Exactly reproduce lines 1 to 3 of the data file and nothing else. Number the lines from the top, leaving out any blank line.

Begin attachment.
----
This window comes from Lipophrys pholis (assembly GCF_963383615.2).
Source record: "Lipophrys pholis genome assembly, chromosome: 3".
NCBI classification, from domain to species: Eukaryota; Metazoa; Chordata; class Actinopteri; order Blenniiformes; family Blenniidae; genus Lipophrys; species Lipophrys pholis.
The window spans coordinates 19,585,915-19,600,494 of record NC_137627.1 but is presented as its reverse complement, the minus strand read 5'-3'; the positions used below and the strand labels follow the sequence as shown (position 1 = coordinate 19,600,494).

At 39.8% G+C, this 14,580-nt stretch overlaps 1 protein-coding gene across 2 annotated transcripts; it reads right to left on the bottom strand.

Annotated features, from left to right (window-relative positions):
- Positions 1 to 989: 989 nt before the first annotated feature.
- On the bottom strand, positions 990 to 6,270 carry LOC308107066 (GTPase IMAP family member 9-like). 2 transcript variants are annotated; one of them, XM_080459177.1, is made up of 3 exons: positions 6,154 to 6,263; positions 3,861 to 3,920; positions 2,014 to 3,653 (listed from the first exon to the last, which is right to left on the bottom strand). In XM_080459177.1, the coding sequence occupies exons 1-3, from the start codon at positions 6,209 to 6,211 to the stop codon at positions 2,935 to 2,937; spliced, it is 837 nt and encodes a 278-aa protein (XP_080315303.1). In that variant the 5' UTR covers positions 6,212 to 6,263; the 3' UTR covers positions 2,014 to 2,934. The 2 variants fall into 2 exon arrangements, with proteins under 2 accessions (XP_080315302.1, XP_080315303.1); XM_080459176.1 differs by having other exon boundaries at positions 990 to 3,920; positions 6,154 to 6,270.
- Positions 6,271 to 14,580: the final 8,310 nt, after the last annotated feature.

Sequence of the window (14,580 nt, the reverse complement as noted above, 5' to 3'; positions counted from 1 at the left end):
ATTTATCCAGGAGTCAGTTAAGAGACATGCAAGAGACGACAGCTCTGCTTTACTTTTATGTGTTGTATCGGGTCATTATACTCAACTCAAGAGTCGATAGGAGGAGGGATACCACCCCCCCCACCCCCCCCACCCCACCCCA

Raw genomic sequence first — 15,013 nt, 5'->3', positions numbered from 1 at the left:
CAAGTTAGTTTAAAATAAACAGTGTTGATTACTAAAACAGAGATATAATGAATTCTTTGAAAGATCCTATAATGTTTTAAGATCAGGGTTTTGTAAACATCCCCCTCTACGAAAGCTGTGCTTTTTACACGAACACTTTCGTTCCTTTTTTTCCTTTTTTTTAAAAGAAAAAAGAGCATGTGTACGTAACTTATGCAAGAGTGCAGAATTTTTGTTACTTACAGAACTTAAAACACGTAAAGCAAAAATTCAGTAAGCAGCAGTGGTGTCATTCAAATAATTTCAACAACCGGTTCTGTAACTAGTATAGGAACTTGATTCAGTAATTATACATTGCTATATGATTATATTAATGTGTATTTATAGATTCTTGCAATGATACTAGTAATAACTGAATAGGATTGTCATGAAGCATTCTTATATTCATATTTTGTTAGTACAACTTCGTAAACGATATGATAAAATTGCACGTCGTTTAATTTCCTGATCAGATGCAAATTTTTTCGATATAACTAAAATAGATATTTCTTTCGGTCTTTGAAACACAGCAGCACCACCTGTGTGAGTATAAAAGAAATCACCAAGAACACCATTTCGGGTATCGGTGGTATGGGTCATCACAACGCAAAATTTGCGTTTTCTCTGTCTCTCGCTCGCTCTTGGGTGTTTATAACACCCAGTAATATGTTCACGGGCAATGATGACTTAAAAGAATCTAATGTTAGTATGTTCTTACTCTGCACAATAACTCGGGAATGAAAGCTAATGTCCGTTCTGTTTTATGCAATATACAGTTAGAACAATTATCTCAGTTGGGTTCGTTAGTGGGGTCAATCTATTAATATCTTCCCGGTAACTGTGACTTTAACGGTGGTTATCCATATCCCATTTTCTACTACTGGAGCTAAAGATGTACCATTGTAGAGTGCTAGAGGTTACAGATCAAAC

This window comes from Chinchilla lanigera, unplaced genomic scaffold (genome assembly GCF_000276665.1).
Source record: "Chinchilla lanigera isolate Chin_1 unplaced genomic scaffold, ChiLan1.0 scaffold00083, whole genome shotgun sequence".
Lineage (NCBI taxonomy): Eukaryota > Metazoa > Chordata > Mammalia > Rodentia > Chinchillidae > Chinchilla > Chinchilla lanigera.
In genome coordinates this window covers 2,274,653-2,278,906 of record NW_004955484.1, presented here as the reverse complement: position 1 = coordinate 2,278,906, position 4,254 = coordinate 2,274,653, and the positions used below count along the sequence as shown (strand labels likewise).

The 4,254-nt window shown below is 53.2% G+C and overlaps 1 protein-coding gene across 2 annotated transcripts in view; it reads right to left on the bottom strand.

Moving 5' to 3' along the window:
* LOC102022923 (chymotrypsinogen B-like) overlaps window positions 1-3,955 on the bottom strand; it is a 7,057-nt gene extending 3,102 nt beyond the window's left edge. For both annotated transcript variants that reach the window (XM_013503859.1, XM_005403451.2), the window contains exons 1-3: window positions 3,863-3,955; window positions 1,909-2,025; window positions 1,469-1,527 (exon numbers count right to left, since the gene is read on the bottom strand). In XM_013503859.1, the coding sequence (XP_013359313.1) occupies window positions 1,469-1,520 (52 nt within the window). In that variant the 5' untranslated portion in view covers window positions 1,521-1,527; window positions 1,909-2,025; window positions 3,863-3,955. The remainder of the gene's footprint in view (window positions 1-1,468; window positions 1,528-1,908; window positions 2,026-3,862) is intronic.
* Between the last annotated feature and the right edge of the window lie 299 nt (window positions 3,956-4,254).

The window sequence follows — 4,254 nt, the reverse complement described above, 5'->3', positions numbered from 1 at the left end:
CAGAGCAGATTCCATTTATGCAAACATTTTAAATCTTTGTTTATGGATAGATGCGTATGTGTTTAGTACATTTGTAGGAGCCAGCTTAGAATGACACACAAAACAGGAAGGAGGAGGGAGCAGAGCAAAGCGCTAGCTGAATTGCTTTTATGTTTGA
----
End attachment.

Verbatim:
This window comes from Lipophrys pholis (assembly GCF_963383615.2).
Source record: "Lipophrys pholis genome assembly, chromosome: 3".
NCBI classification, from domain to species: Eukaryota; Metazoa; Chordata; class Actinopteri; order Blenniiformes; family Blenniidae; genus Lipophrys; species Lipophrys pholis.